By: Robyn Chuter
Back in May 2017, I conducted a Deep Dive webinar, ‘Understanding Your Blood Test Results’, for members of my EmpowerEd health and nutrition education program. You can watch the webinar and download the fully-referenced slides by taking up the 1-month free trial of EmpowerEd here.
Before diving into the most common blood tests (full blood count, UEC/LFT, iron studies, thyroid function studies and so on) and what high or low readings on each of these might mean, I discussed an article that was published in the British Medical Journal titled ‘Should we abandon routine blood tests?’
Although the article referred specifically to routine blood tests ordered for hospital patients (secondary care), the concerns raised by the authors are just as relevant to primary care settings, for example, a GP appointment.
I’m frequently asked by new clients, “What blood tests should I have before I come to see you?” My usual response is, “I won’t know which tests might be helpful until I actually speak to you and find out more about what’s wrong with you, as well as what you’ve been tested for in the past.”
This is what the authors of the BMJ article mean when they write,
“Historically, blood tests in secondary care were requested for defined indications and only after a detailed clinical history and examination of the patient.”
Should we abandon routine blood tests?
They contrast this thoughtful approach to test requests in the past, with the current situation:
“Requesting a standard battery of blood tests without due regard to clinical indication has become the norm—with no distinction made between patients with a variety of presenting complaints, from chest pain to fractures.”
Should we abandon routine blood tests?
You might be wondering what possible harm might come from routine blood tests, apart from having to have a needle in your arm, and losing a little blood volume! Isn’t it always better to have more information?
No, argue the doctors who wrote the article.
For starters, blood tests cost money to perform, and although routine blood tests are bulk billed under Medicare in Australia (and covered by the National Health Service in the UK, where the BMJ article’s authors hail from), thus shielding the patient from their true cost, the reality is that it’s taxpayers who foot the bill. Healthcare costs are rising inexorably every year, and money spent on unnecessary tests is money diverted from more worthwhile applications.
I for one would rather see schools able to purchase new computers without having to hold a bake sale, than have hundreds of thousands of dollars wasted on running tests that don’t provide any clinically useful information, which would seem to be the case if “up to 60% of abnormal investigations documented in medical notes do not lead to further investigation”.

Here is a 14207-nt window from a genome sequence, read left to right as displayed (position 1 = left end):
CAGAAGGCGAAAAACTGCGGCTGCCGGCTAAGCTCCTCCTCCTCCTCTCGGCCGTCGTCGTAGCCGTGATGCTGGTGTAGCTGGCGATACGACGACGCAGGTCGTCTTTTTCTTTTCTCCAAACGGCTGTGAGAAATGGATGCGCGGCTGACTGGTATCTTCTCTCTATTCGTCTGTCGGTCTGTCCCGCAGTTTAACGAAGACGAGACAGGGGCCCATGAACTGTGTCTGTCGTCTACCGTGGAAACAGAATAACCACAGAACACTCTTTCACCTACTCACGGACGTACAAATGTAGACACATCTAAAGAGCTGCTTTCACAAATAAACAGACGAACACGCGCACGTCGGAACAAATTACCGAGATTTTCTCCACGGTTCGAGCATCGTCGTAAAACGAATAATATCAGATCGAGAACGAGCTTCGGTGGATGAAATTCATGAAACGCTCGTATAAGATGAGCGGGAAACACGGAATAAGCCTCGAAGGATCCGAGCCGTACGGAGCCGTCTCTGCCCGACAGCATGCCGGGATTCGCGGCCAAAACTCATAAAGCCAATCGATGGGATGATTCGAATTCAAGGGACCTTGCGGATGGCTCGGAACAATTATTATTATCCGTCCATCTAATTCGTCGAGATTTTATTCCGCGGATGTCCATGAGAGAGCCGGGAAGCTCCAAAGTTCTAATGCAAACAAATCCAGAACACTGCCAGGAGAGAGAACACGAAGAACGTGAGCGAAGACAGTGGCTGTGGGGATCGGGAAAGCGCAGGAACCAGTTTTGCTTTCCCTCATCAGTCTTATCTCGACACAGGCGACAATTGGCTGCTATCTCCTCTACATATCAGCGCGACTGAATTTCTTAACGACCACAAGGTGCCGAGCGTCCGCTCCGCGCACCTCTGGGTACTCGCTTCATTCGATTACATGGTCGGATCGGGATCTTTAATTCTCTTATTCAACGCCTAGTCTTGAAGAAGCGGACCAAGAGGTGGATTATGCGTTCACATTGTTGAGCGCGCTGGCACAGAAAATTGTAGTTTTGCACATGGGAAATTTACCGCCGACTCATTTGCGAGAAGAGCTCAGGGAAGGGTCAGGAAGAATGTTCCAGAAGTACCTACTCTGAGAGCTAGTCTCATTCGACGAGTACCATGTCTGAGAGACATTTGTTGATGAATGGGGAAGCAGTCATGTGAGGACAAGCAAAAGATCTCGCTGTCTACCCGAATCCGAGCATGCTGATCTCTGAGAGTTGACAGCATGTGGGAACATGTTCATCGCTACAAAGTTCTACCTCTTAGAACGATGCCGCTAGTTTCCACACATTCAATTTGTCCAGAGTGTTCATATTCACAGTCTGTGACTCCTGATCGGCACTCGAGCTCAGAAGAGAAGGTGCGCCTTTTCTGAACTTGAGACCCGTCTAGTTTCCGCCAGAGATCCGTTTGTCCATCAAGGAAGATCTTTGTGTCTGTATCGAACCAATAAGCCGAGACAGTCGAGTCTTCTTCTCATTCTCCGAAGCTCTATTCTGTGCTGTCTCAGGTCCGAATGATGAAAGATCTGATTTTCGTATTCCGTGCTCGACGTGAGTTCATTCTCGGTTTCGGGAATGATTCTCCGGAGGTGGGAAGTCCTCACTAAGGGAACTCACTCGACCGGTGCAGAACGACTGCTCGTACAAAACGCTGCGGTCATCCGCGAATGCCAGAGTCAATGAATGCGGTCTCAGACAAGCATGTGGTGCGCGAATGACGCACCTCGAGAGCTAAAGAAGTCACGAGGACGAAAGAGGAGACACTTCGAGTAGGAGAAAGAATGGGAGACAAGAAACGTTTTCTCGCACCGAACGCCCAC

For seconds, ordering a standard battery of tests undermines clinical judgment. It’s often an excuse for not spending adequate time actually talking to the patient and examining them. As students, health care providers (both doctors and naturopaths) are taught ‘differential diagnosis’ – that is, how to whittle down the long list of possible diagnoses that match a patient’s symptoms, to a short list of likely diagnoses that may require further testing to confirm.
For example, a headache may be caused by anything from dehydration to a brain tumour, but it would be extraordinarily irresponsible to send every patient who had a headache for an MRI scan to check for tumours!
I’ve seen many clients over the years who bring along reams of past test reports, most of them with results in the expected range. In practically all of these cases, the client either has vague symptoms such as fatigue or stomach discomfort, or a slew of symptoms affecting multiple body systems.
And in practically none of them has any practitioner they’ve seen in the past, ever asked them about what they eat, how much sleep they get and what’s going on in their lives. More often than not, improving their diet and lifestyle habits and handling their emotional and psychological difficulties either gets rid of their symptoms altogether, or reduces them to the point where carefully selected tests – rather than a battery of ‘routine tests’ – are likely to produce useful information about the cause of their remaining concerns.
I’ve seen plenty of examples of this in my practice:
It’s important to remember that lots of perfectly healthy people live outside the reference ranges printed on blood test reports. For example, I have several clients whose ferritin levels have been in the ‘iron depleted’ range for over 10 years, yet they’ve never developed anaemia or any symptoms indicating inadequate iron status. Conversely, plenty of unhealthy people live inside reference ranges; everyone knows at least one junk food-munching couch potato whose cholesterol level and blood pressure are ‘perfect’!
The bottom line is, if you have no symptoms of illness, and don’t already have a diagnosed condition such as type 2 diabetes or cardiovascular disease which requires regular monitoring, you don’t need ‘routine’ blood tests – with a couple of exceptions, such as monitoring serum vitamin B12 levels if you’re on a plant-based diet and haven’t been consistent with your supplementation. Furthermore, having those tests may do you more harm than good.
If, on the other hand, you have symptoms that don’t respond to intelligently-directed lifestyle changes, or that worsen rapidly, then get to a doctor or hospital and have all the (clinically indicated, rationally chosen) tests you need to find out what’s wrong with you.
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